1. 16 yet we know that a person is not justified by works of the law but through faith in Jesus Christ, so we also have believed in Christ Jesus, in order to be justified by faith in Christ and not by works of the law, because by works of the law no one will be justified. This is considered one of the most important verses in the Bible. It is here that Paul first challenges Peter on justification by faith. Paul reminds Peter that the Jews weren’t born with special privileges that made them more spiritual or godly. Justified by works—The word “justify” is a forensic term from the legal courts that means to “declare righteous.” Only God the (Ultimate Divine Standard) can declare someone righteous who put their faith and trust in Jesus. Expositor’s Bible Commentary, “In justification, the guilty are pardoned, acquitted, and reinstated as God’s children and as fellow heirs with Jesus Christ.” Paul emphasizes three times in vs. 16 that no one can be declared righteous by observing the Law. In Rom. 4:5, Paul writes it is Jesus who “justifies the ungodly”—whether a Jew or a Gentile. In the OT, the patriarchs, Moses, and the prophets weren’t “justified” because they observed the Law. The saints in the OT were “justified” because they put their faith in the covenantal grace of God and walked in obedience to his commands. Justified by faith—Jesus’s “death on the cross” (Phil. 2:8) atoned for the sins of the world. However, a person isn’t declared righteous before God unless they put their faith (pistis, to believe with complete trust and reliance) in Christ Jesus. Faith is not the source of salvation. Faith is the means to obtain salvation. Wuest’s Word Studies from the Greek New Testament, “The act of God in justifying a believing sinner consists of taking away his guilt and its penalty, since Christ bore both on the cross, and the imputation of a righteousness, even Christ Jesus Himself, in whom the believer stands not only guiltless and uncondemned for time and eternity, but also positively righteous in the sight of the eternal laws of God.”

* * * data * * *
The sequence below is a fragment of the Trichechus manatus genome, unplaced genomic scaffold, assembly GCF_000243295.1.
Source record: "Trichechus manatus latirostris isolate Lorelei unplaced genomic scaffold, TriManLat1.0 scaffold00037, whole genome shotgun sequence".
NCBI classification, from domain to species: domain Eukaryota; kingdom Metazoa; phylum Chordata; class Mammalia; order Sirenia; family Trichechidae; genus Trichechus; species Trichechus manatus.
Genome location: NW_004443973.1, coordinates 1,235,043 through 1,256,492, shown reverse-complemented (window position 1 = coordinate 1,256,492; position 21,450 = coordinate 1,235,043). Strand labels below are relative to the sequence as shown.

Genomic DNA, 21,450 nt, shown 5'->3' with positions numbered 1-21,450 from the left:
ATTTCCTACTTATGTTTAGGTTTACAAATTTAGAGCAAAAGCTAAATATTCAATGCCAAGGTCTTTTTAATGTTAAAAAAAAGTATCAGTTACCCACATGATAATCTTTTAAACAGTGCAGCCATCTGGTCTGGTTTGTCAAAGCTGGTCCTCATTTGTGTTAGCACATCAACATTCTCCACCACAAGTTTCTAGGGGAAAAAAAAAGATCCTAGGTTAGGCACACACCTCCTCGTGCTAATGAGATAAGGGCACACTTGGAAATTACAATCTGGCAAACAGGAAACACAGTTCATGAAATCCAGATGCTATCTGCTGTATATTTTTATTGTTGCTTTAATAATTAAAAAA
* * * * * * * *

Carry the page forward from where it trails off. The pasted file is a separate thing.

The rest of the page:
2. 17 But if, in our endeavor to be justified in Christ, we too were found to be sinners, is Christ then a servant of sin? Certainly not! After unpacking justification, Paul’s second challenge is to address the claim from the Judaizers that salvation in Christ eliminated the Law, therefore, giving free reign to sin. Paul argues against such nonsense because that would make Christ a promoter of sin—making his atonement insufficient for salvation. In 5:24, Paul expounds on the true freedom that comes from Christ: “And those who belong to Christ Jesus have crucified the flesh with its passions and desires.”